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Avast, the Anti-virus company, has announced that it will not be providing any more data to, and will be commencing “a wind down” of its subsidiary Jumpshot Inc after a report that it was selling supposedly anonymised data to advertiser third parties that could be linked to individuals.
Jumpshot Inc, founded in 2010, purchased by Avast in 2013, and operated as a data company since 2015 essentially organises and sells packaged data, that has been gathered from Avast, to enterprise clients and marketers as marketing intelligence.
Avast anti-virus incorporates a plugin that has, until now, enabled subsidiary Junpshot to scrape/gain access to that data which Jumpshot could sell to (mainly bigger) third party buyers so that they can learn what consumers are buying and where thereby helping with targeting their advertising.
Avast is reported to have access to data from 100 million devices, including PCs and phones.
The reason why Avast has, very quickly, decided to ‘wind down’ i.e. close Jumpshot is that the report of an investigation by Motherboard and PCMag revealed that Avast appeared to be harvesting users’ browser histories with the promise (to those who opted-in to data sharing) that the data would be ‘de-identified,’ ( to protect user privacy), whereas what actually appeared to be happening was that the data, which was being sold to third parties, could be linked back to people’s real identities, thereby potentially exposing every click and search they made.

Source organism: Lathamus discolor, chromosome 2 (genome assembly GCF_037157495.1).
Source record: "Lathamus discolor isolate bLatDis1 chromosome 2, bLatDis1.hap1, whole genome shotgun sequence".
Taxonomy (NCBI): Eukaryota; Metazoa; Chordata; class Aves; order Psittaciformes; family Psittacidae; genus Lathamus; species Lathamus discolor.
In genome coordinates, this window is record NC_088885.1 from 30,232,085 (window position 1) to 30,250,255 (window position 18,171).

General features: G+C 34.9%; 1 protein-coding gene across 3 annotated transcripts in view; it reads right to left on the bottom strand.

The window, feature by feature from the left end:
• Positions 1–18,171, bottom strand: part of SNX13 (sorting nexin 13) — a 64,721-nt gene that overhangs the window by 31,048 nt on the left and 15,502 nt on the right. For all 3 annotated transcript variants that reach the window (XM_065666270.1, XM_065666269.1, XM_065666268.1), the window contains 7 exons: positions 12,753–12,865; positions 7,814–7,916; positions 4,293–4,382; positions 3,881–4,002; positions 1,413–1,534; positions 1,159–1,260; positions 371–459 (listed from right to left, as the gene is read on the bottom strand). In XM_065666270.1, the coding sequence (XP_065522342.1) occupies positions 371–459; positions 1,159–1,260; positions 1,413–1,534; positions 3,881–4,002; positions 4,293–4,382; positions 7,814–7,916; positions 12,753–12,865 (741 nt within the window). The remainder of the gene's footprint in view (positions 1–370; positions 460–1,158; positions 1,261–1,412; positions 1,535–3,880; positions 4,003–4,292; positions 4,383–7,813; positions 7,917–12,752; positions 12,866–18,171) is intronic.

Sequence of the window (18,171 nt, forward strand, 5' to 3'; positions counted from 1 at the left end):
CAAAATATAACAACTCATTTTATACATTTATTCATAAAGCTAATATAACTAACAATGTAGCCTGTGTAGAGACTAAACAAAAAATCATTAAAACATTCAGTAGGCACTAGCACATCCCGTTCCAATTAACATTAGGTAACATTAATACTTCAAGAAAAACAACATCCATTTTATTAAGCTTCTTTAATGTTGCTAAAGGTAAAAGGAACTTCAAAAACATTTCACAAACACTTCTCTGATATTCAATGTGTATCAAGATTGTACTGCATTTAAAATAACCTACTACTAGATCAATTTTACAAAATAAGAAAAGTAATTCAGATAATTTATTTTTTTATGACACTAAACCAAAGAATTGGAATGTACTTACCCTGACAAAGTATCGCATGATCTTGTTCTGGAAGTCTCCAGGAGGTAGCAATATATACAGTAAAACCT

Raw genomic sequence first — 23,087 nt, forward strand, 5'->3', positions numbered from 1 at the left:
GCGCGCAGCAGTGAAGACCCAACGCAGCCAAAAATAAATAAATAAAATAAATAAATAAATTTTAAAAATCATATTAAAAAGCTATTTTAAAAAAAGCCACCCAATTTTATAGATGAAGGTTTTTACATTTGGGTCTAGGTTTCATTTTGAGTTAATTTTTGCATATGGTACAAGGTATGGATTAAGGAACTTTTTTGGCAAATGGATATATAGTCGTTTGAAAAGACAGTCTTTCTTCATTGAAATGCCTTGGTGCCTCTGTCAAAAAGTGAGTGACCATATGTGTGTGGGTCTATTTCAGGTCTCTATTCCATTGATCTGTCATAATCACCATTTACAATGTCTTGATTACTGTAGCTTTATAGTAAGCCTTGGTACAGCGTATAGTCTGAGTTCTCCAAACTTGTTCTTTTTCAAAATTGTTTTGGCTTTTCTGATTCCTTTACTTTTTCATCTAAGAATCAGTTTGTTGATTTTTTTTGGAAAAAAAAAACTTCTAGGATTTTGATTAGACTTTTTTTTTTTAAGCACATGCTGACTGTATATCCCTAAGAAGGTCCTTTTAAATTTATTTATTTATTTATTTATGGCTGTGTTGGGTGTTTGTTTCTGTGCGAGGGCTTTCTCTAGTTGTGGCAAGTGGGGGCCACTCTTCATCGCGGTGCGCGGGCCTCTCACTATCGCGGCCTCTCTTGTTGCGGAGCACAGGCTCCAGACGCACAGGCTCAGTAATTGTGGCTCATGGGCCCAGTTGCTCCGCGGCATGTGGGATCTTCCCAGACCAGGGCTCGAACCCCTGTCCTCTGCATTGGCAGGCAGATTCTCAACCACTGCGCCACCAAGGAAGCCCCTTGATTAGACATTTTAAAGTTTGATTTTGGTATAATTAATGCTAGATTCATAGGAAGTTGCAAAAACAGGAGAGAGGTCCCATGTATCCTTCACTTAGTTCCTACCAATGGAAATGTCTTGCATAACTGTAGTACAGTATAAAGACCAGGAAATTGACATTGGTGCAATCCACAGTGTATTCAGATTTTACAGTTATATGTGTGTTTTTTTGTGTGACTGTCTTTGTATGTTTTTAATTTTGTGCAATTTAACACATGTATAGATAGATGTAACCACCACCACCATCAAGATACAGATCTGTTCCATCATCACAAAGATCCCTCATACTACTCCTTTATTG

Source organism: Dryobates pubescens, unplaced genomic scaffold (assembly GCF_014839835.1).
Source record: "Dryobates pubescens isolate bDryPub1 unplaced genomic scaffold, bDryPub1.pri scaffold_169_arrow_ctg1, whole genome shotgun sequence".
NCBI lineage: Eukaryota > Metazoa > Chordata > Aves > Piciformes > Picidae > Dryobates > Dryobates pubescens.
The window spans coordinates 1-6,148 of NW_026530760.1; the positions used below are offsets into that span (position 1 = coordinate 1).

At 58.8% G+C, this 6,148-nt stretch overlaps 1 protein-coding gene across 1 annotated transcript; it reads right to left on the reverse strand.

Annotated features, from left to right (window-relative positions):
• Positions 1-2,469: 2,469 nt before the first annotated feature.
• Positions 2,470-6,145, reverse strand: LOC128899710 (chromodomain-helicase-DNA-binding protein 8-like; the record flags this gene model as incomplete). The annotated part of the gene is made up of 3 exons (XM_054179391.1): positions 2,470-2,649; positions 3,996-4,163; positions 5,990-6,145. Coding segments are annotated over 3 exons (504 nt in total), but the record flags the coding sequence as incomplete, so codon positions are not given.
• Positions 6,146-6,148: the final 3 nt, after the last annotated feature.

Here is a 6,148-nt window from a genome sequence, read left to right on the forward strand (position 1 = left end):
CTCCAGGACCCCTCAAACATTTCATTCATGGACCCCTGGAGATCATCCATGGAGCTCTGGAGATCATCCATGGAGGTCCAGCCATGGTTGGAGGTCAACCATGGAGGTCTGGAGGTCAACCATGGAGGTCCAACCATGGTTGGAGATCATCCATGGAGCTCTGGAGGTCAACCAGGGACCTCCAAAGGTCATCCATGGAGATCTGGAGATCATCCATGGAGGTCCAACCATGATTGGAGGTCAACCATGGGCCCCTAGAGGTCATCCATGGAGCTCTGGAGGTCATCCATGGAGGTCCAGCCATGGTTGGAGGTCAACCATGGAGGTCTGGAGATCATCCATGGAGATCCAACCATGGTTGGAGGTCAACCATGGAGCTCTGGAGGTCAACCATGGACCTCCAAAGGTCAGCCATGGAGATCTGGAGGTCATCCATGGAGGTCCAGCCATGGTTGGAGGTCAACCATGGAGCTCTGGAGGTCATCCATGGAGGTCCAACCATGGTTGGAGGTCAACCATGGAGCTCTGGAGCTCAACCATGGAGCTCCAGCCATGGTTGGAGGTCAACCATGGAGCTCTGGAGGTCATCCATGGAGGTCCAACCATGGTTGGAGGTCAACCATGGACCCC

When De-Identification Fails
As reported by PCMag, the inclusion of timestamp information and persistent device IDs with the collected URLs of user clicks, in this case, could, in fact, be analysed to expose someone’s identity. This could, in theory, mean that the data taken from Avast and supplied via subsidiary Jumpshot to third parties may not be de-identified, and could, therefore, pose a privacy risk to those Avast users.
What Does This Mean For Your Business?
As an anti-virus company, security and privacy are essential elements of Avast’s products and customer trust is vital to its brand and its image. Some users may be surprised that their supposedly ‘de-identified’ data was being sold to third parties anyway, but with a now widely-reported privacy risk of this kind and the potential damage that it could do to Avast’s brand and reputation, it is perhaps no surprise that is has acted quickly in closing Jumphot and distancing itself from what was happening. As Avast says in its announcement about the impending closure of Jumpshot (with the loss of many jobs) “The bottom line is that any practices that jeopardize user trust are unacceptable to Avast”. PCMag has reported that it has been informed by Avast that the company will no longer be using any data from the browser extensions for any other purpose than the core security engine.